Suhana Khan is currently pursuing her higher education at the University of London, while Janhvi was reportedly weighing her options abroad two months before the release of her debut Bollywood film Dhadak last year.

Singapore International School, Dahisar East, Mumbai

Singapore International School, Mumbai
Singapore International School, Mumbai |

Singapore International School is a co-educational day-boarding school established by the United Group, an organisation with operations across India along the verticals of  education, FMCG, hospitality and textiles. 

According to a report by Hindustan Timesthe annual fees of the school ranges from Rs 3.5 lakh (Class I to VI) to Rs 5.5 lakh (Class VII to X), and Rs 6.5 lakh for international baccalaureate (IB), which is taught in 146 countries and administered in varying ways.

Students of Singapore International School in Mumbai sought admission in 198 colleges, of which 95 are American, 43 British, 31 Indian, 14 Canadian, and 15 of “other regions”, data on the school’s university placements web page states.

The school’s website, however, does not clarify which year students sought admission in these colleges, or whether the data reflected the cumulative number of university placements.

Ivy League institutions like Brown, Princeton, Columbia, Cornell, University of Pennsylvania and Yale make the list from the US, and University of Cambridge, London School of Economics, Imperial College London and King’s College London are among the institutes listed from the UK.

Surprisingly, not one Indian Institute of Technology (IIT) or Indian Institute of Management (IIM) is listed, with alumni pursuing higher education in India favouring the likes of Ashoka, Amity Ahmedabad, Manipal University and Pearl Academy.

UWC Mahindra College, Pune

UWC Mahindra College is an international boarding school that follows the International Baccalaureate (IB) curriculum.

Located roughly 40 km west of Pune, Maharashtra, it was established in 1997 by Harish Mahindra, the founding father of the Mahindra Group.

UWC Mahindra is one of 15 schools and colleges around the globe that are part of the UWC (formerly United World College) movement, as founded in 1962 by education thought leader Kurt Hahn, according to the website.

The boarding school does not feature a single Indian university in their ‘universities our alumni have graduated from in the last four years’ category. The website data is from 2011-2014, and highlights colleges like Stanford, Princeton, Yale, Harvard, Oxford and McGill, among a host of others.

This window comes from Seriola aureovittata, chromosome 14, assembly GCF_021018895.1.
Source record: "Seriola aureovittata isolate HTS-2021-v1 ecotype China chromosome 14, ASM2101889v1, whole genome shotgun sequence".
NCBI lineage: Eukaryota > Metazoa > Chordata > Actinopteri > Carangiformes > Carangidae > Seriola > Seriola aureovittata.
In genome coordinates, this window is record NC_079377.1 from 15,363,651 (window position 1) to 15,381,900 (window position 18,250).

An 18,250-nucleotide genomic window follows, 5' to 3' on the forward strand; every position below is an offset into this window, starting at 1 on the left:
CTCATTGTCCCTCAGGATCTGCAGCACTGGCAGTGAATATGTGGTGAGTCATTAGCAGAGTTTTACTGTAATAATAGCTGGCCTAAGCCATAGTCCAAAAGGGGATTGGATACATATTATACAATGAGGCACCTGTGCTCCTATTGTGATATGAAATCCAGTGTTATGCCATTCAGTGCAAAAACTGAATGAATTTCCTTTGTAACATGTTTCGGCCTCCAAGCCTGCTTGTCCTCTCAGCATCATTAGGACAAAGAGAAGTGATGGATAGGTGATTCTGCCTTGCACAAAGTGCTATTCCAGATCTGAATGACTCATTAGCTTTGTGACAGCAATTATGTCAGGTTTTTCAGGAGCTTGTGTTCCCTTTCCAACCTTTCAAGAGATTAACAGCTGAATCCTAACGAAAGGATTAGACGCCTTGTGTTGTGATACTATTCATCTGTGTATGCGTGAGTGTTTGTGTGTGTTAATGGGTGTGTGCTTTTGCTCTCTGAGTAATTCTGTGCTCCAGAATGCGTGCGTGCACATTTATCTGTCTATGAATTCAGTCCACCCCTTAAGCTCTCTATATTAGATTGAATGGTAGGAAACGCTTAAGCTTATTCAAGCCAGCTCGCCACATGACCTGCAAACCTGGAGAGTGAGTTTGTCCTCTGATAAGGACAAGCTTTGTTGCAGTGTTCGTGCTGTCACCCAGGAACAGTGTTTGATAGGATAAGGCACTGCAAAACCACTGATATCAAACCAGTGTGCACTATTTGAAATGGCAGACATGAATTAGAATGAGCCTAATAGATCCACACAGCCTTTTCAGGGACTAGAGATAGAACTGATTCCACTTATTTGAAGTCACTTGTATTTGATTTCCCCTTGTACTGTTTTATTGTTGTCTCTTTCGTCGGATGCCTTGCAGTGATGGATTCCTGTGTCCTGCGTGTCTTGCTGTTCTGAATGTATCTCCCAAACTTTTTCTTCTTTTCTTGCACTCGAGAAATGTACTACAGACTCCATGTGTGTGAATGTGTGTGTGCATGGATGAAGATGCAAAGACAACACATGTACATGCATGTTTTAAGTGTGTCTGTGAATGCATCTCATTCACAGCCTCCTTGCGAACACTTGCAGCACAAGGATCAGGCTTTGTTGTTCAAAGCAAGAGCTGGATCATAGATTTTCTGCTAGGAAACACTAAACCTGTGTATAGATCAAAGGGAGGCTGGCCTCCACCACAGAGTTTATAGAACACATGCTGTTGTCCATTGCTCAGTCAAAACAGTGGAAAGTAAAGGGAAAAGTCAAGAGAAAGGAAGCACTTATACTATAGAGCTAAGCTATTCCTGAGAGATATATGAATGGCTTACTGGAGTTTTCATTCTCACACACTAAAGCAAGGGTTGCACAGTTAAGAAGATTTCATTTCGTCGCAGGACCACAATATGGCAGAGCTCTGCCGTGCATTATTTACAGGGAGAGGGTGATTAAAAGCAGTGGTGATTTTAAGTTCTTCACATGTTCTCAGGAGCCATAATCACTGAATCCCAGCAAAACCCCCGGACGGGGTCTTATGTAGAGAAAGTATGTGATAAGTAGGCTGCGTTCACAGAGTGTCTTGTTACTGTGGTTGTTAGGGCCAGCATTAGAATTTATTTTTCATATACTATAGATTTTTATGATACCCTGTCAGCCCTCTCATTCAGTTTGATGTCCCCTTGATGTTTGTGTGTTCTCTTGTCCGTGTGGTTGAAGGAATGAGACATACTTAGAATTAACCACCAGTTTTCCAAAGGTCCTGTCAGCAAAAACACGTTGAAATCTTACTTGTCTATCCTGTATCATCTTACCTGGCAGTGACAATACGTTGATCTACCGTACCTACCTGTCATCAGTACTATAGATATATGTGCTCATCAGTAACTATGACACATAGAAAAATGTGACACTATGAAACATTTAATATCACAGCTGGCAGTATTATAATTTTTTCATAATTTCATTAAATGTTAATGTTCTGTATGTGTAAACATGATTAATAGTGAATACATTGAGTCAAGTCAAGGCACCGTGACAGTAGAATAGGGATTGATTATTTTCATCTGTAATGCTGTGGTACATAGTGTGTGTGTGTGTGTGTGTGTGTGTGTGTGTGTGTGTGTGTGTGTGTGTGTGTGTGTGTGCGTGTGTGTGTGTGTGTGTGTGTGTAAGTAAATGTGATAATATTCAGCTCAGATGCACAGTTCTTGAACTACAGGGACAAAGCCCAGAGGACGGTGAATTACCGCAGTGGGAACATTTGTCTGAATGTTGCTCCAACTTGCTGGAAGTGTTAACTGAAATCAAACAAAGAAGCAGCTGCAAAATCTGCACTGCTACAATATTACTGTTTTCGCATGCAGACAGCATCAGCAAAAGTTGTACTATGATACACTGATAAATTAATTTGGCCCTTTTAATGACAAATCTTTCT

In the mentioned years, 7 per cent of UWC Mahindra graduates attended Ivy League universities, 65 per cent went to the “Top-20 ranked colleges or universities”, 75 per cent received need-based scholarships, and 25 per cent took volunteer- or internship-based gap years.

UWC Mahindra, however, is also recognised for its globally diverse student body – the international boarding school admits a large number of students from different countries, accounting in part for the percentage of students who choose to study abroad after graduation.

In 2017, the annual fees was Rs 19 lakh for Indian students.

Oberoi International school, Goregaon (East), Mumbai

Oberoi International School opened its doors in July 2008, with Bindu Oberoi, trustee of the Oberoi Foundation, as its director.

In the 2017-18 academic year, Oberoi International School opened a second campus “for students in nursery to grade 4 on the Jogeshwari-Vikhroli Linking Road (or JVLR), just a couple of kilometres south of the original campus”, the school website reads.

With an annual fees of Rs 5 lakh for its pre-primary classes, which goes up to Rs 8.3 lakh for Class XI-XII, Oberoi International School is considered one of India’s premier academies, ranking third in the ‘International Day Schools’ category in Education World’s India School Rankings for 2016-17, and second in 2017-18.

In the latest graduating batch, which passed out in 2018, 46 per cent of students went to the US and 12 per cent to the UK, while 19 per cent stayed back in India.

“The class of 2018 comprised 88 graduates, who received 485 offers from 169 universities (including Oxford, Cambridge & University of California Berkeley) in nine countries, and were awarded scholarships totaling USD 6.1 million,” the official school website states.

Madhuri Dixit-Nene’s sons Arin and Ryan are currently enrolled in the school.